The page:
Align Your Values
Second, find a company that has values that are aligned with yours. It’s easier to work for a company that shares similar values to what we learned in the military than it is to work for one that doesn’t. Keep in mind the overarching company values may be aligned, but lines of business within the company may not fully grasp or emulate those values in how they operate.
Check Your Ego
Third, check your ego at the door. No one outside of the military cares what your rank was. Once you leave the military behind you, you are no longer your rank, you’re now “Bob from Detroit.” It’s okay to tell military stories, but keep in mind that most civilians get their understanding of the military from Hollywood and the media, so those great war stories you have from your time in the service are fantastic to tell around fellow veterans, but Cathy from accounting, or Jim from HR, who has no military experience, isn’t going to understand them or fully appreciate them. You also run the risk of potentially offending them and putting yourself into the “dysfunctional veteran” stereotype.
What are some things military veterans should consider if they want to change their career path?
Do it! Don’t be afraid to change career paths. You do not have to stay in one area forever. I was a combat arms soldier for my entire military career, and now I’m a human capital consultant showing companies how to hire smarter. Also, don’t be afraid to work outside of government service either. Try new things, and explore different career opportunities, and it’s okay to jump around from job to job while you’re doing this.
Characteristics and Diversity of a Military Veteran
What are a few sought-after characteristics that a company can benefit from when hiring a military veteran?
I don’t know if we have enough space for this one. Companies are looking for people who can work independently or as a member of a team. Project managers, leaders, team builders, and trainers are a few more of the sought-after characteristics companies are looking for. These are all things the military community brings to the table. It’s just a matter of being able to convey how we’ve done those things, either as a former military professional or a military spouse, but we have done them at some point.
Is there anything else you would like to share?
Military service is the only underrepresented diversity group people opt into. Hiring from this talent stream not only increases your company’s diversity status but also provides outside perspectives on how to look at and do things. This has the benefit of moving companies that hire from this community in a forward direction and providing a competitive advantage that is hard to find outside of the military. Also, college degrees do not necessarily equate to someone being a great, or even a good, leader. Hiring with an intentional talent mindset will net you better results than hiring to simply fill seats based on whether or not someone has a piece of paper from some institute of higher learning.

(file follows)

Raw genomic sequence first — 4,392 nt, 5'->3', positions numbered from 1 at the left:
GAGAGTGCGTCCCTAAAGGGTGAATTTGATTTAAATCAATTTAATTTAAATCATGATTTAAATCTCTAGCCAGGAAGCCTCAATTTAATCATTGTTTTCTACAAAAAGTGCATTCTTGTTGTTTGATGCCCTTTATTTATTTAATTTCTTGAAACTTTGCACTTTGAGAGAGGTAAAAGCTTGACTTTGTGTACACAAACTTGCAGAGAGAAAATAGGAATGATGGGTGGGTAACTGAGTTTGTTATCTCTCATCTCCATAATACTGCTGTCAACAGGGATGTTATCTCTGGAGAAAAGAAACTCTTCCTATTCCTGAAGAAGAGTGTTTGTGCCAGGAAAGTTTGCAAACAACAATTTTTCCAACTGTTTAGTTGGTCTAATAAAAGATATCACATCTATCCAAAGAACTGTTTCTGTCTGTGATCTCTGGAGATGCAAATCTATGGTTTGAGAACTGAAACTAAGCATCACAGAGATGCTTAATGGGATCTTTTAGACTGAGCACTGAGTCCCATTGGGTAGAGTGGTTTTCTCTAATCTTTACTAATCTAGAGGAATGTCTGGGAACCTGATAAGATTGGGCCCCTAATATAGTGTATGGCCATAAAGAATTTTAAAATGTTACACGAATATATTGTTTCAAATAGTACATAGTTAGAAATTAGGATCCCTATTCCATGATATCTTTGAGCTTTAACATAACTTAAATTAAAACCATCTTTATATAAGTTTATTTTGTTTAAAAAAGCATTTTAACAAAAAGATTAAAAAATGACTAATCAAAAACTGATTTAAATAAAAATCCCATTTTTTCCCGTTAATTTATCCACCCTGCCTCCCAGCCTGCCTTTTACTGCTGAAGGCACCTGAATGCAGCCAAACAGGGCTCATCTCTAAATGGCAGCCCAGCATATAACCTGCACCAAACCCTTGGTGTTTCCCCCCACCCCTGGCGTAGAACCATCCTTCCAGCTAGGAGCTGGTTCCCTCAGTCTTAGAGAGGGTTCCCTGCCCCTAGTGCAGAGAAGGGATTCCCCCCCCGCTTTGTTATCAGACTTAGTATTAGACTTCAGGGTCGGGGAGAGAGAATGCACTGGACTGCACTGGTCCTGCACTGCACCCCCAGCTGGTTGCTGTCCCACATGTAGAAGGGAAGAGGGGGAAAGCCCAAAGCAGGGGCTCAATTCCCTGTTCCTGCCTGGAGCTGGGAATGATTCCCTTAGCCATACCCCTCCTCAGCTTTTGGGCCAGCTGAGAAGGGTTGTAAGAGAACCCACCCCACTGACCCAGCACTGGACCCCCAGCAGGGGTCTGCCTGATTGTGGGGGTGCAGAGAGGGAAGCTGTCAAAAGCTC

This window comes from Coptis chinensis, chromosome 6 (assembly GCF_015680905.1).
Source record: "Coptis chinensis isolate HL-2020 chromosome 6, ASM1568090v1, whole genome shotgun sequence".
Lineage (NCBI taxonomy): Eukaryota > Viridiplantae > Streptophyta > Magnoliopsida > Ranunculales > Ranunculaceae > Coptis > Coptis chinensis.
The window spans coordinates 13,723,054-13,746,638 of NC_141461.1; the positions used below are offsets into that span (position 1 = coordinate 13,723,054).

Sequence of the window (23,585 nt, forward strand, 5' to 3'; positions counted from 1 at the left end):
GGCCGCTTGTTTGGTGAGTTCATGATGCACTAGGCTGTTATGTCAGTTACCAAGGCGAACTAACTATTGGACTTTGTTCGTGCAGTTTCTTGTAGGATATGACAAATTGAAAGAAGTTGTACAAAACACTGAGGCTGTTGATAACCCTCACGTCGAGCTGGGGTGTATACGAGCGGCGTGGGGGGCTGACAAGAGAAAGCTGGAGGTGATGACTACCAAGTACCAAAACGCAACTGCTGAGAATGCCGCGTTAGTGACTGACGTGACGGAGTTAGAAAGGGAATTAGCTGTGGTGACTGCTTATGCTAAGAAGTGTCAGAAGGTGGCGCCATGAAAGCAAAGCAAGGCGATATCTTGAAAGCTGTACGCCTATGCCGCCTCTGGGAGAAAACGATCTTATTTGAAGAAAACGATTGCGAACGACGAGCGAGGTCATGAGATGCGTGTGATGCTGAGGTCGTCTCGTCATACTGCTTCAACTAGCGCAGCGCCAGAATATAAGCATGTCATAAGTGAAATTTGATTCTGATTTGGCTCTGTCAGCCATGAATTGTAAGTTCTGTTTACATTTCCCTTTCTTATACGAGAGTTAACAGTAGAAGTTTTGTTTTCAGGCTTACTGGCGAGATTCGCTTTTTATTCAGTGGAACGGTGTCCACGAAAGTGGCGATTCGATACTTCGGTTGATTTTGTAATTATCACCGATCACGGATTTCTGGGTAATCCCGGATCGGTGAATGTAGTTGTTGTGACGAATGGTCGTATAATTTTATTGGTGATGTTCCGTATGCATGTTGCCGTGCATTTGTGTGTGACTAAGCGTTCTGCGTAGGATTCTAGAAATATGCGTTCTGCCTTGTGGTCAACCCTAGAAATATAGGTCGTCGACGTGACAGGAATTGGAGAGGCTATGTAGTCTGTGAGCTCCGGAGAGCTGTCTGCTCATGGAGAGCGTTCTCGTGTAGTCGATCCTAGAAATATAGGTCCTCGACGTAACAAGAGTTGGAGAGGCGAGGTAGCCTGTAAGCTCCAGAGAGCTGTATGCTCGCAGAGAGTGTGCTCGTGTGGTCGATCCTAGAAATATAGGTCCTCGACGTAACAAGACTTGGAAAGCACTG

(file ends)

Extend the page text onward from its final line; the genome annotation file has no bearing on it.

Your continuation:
Resources for Military Veterans and Spouses
What resources are available to military veterans to help make their transition seamless?
Nothing will ever make the transition process seamless, but there are a lot of amazing veteran service organizations out there that can help make it less daunting and painless. Two that I highly recommend are The Catalyst Program and The Alpha Coaching and Consulting. The Catalyst Program is a great veteran-owned resource for assisting with the educational and administrative aspects of the transition process. They will help put you on a degree path that makes you more marketable and will introduce you to individuals and companies who can provide you with incredible job opportunities. The Alpha Coaching and Consulting is another veteran- and military spouse-owned resource that works in the arena of dealing with the emotional and mental aspects of transition. The program Dr. Thomas has developed is fantastic for really understanding how to process the transition of leaving the military behind and moving on to that next chapter of your life.
Military veterans can also check out the IVMF at Syracuse University. They offer entrepreneurship programs and free career certifications for military veterans and their spouses.
Five Things With Matt
How do you start the day? I typically start the day kissing my wife as she leaves for work before 6 am, then I enjoy a cup of double caffeinated coffee from veteran-owned Aerial Resupply Coffee while I’m getting my two youngest kids up and ready for school. Since they’re in different schools, it’s my son first, as he is in the fourth grade, then my daughter, who’s in sixth grade. Getting to walk each of them to the bus stop is one of the best ways for me to start my day and sets me in the right mood to attack my day.
What's one goal you've set for yourself this year? I have two goals. First, focus on making my marriage and home life the priority it should have been a long time ago. For too long, I let other things come first, and it was not good for me, my wife, or my kids, so showing them that they are the priority they deserve to be is my biggest goal. Then secondly, I’d like to get in better shape than I was in the military and not feel like I’m “Fat Thor” from the Avengers.
What's your favorite affirmation to speak to yourself? I don’t really have a favorite affirmation, but I do strive to be better every day than I was the day before, even if it’s just a little bit better, it’s still becoming better.
What's one thing you do for self-care? I’ve been slacking recently, but physical fitness is my mental and physical self-care. Taking care of the body can help take care of the mind.
How do you end the day? After getting my kids to bed, my day typically ends sitting on the couch with my wife, talking about our respective days and watching one of our favorite shows. Getting that “adult-only time” at the end of the day is beneficial for us and something we both enjoy and look forward to.
How can someone get in contact with you?